“For example, as compared to less advantaged counterparts, people with high socioeconomic status tended to consume fish more frequently,” Bonaccio wrote. She added that, beyond diet adherence, participants in the most advantaged category reported a higher quality diet, which included higher consumption of organic products and whole grain foods.

“Let’s give that two persons follow the same diet, that is equal amounts of vegetables, fruits, fish, olive oil etc. every day so that they report the same adherence score to Mediterranean diet,” Bonaccio said. “It might be that, beyond quantity, differences in quality may exist. For example, in olive oil.”

She said it’s unlikely that a bottle of extra virgin olive oil with a price tag of 2 to 3 euros has the same nutritional properties as one costing 10 euros. Given that it is reasonable to assume higher-income participants are more likely to buy the 10-euro bottle compared with lower-income participants, “our hypothesis is that differences in the price may yield differences in healthy components and future health outcomes,” Bonaccio said.

How the food is cooked or prepared might also contribute to differences in results, according to Bonaccio, though she said the differences in cooking procedures — “a kind of marker of the numerous differences still persisting across socioeconomic groups” — probably did not “substantially account” for the disparities in cardiovascular risk.

Similar results in US?

Mercedes Sotos-Prieto, an assistant professor and visiting scientist at Harvard Chan School of Public Health, said evidence, including from her own research, shows that a Mediterranean diet is “one of the best choices to improve health.”

Sotos-Prieto, who was not involved in the new research, wrote in an email that the new study, which relied on self-reported data, does not prove that socioeconomic status caused the health benefits seen; it shows only a relationship between income and/or education and health outcomes.

“Previous studies have already showed a socioeconomic gradient regarding adherence to diet quality,” Sotos-Prieto wrote. Because of this, a similar difference in health results depending on socioeconomic status may also be occurring in the United States among those who follow a Mediterranean diet, she said.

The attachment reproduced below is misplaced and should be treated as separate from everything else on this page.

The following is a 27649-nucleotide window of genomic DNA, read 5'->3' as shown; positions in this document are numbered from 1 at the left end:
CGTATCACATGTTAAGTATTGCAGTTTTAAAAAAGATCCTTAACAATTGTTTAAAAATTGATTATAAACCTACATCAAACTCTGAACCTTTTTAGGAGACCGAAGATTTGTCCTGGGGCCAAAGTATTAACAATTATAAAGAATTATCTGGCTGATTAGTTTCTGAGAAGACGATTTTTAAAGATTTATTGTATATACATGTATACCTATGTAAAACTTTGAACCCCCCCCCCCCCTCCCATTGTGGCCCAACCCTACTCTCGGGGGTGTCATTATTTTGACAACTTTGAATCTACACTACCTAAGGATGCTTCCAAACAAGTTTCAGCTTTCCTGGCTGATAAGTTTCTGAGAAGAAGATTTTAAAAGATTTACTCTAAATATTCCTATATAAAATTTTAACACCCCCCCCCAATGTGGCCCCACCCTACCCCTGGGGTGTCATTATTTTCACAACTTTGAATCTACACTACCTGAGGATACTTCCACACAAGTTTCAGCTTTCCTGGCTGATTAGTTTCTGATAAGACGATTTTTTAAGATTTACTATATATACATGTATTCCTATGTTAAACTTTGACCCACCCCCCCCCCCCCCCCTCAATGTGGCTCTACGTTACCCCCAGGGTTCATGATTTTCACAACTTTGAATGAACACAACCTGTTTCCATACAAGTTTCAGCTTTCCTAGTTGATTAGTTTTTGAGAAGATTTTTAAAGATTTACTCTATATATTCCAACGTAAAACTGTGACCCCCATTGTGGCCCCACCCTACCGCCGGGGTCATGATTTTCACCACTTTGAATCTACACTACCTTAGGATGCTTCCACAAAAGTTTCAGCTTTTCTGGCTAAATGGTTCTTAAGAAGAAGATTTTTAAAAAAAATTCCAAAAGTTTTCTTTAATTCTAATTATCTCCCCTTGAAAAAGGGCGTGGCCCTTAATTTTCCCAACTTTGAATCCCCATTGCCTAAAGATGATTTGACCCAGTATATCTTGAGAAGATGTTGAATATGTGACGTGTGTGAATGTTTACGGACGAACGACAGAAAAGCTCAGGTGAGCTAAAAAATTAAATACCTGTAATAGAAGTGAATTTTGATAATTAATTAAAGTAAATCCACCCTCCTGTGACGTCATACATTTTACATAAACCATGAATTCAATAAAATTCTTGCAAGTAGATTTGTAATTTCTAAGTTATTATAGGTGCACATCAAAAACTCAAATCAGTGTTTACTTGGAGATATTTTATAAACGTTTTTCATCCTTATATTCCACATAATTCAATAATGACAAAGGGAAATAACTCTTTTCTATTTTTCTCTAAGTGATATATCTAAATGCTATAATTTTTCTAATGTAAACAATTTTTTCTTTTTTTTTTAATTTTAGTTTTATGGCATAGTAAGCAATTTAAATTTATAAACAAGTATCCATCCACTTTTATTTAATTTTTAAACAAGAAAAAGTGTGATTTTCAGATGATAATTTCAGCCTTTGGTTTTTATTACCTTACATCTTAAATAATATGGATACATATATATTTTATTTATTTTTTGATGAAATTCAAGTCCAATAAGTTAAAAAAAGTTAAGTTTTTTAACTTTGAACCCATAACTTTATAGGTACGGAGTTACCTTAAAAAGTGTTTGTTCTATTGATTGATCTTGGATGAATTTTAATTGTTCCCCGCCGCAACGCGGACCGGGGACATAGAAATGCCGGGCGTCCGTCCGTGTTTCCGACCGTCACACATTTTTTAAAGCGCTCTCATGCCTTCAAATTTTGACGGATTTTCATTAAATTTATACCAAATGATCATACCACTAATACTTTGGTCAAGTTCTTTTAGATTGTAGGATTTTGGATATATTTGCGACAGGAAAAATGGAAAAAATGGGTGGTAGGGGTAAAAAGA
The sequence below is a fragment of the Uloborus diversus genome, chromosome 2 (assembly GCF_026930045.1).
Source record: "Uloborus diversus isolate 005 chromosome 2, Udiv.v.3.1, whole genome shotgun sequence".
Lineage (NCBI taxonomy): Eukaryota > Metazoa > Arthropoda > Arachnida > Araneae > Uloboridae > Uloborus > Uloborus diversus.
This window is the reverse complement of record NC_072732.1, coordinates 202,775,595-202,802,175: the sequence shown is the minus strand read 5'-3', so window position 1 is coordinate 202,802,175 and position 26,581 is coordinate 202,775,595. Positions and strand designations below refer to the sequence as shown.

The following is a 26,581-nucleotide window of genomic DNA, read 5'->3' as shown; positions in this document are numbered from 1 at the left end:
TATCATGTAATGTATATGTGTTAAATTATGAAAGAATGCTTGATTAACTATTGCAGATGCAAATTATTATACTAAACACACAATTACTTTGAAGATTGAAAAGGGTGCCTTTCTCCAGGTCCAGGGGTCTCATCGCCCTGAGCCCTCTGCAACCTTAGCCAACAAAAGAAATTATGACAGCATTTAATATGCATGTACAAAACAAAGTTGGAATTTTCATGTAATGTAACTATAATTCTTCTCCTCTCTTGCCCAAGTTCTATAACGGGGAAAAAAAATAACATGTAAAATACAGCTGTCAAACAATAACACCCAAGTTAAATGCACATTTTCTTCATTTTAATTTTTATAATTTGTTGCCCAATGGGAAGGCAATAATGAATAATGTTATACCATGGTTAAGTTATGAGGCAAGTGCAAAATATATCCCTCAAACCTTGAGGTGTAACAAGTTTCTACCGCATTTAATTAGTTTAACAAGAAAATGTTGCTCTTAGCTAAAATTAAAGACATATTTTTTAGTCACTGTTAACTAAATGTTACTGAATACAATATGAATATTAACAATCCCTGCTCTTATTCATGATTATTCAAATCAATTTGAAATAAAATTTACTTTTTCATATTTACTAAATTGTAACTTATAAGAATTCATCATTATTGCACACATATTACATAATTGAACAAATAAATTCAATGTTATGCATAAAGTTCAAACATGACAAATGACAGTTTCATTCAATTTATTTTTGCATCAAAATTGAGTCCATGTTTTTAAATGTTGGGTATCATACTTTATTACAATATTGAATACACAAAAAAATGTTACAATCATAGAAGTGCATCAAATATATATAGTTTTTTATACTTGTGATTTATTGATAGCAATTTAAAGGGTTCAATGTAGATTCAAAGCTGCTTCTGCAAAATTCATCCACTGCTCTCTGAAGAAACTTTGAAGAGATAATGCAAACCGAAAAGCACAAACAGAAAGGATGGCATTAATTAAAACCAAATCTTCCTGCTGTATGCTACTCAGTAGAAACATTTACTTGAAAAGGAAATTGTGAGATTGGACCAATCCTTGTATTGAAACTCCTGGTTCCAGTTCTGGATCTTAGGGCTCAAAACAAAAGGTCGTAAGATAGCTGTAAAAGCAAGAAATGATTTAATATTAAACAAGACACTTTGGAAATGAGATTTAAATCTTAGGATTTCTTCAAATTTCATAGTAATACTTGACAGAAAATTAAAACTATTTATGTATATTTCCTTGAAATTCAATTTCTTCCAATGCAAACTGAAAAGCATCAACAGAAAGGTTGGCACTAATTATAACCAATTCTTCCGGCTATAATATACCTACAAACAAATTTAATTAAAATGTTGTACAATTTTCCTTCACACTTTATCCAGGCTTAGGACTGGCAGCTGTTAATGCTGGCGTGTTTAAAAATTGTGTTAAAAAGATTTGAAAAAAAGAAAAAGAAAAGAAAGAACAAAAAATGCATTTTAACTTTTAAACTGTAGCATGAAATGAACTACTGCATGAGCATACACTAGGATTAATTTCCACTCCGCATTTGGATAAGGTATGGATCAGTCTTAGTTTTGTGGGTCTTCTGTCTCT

Dr. Barbara Berkeley, who specializes in weight management and practices medicine in Beachwood, Ohio, said “one caveat in interpreting studies like this is that they are based on diet recall. It is generally very difficult for people to keep accurate food records and there is a tendency for participants to record their diets in the best possible light.”

Berkeley, who was not involved in this research, agreed with the hypothesis of the authors.

“A good diet is undoubtedly more than just a shopping list,” she said. “Quality, freshness, variety and purity of production may truly differentiate diets even when they appear to be the same.”

Berkeley noted that “food deserts” in lower-income areas means both quality and variety of fresh foods may be limited, while organic produce may be unavailable or too expensive.

“A healthy diet is likely not the sum of its parts but the quality of its elements,” Berkeley said.

Maria Korre, a research fellow at Harvard Chan School of Public Health, noted that “among the most important perceived barriers to healthy eating are the time and cost of shopping.” Korre, who did not contribute to the new study, added that “we need to work toward identifying ways … to overcome these barriers.”

“As a result of the worldwide epidemics of obesity and diabetes, we witness a strong and renewed interest in the traditional Mediterranean diet,” Korre said. Yet the appeal of this diet extends well beyond proven health benefits.

With its wide range of colorful foods, the diet provides “delicious meals” and “because of its emphasis on limited consumption, rather than abstention from red meat and sweets” plus its inclusion of moderate drinking of alcoholic beverages, “the Mediterranean diet represents a healthy yet indulgent and appealing lifestyle that can be sustained over long periods of time,” Korre said.

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According to the study authors, people of high socioeconomic status may actually be selecting foods that are higher in both polyphenols (plant-based micronutrients) and antioxidants (a nutrient found in fruits and vegetables that helps repair damage in our bodies). Such daily choices could result in health advantages unseen by those who make different selections.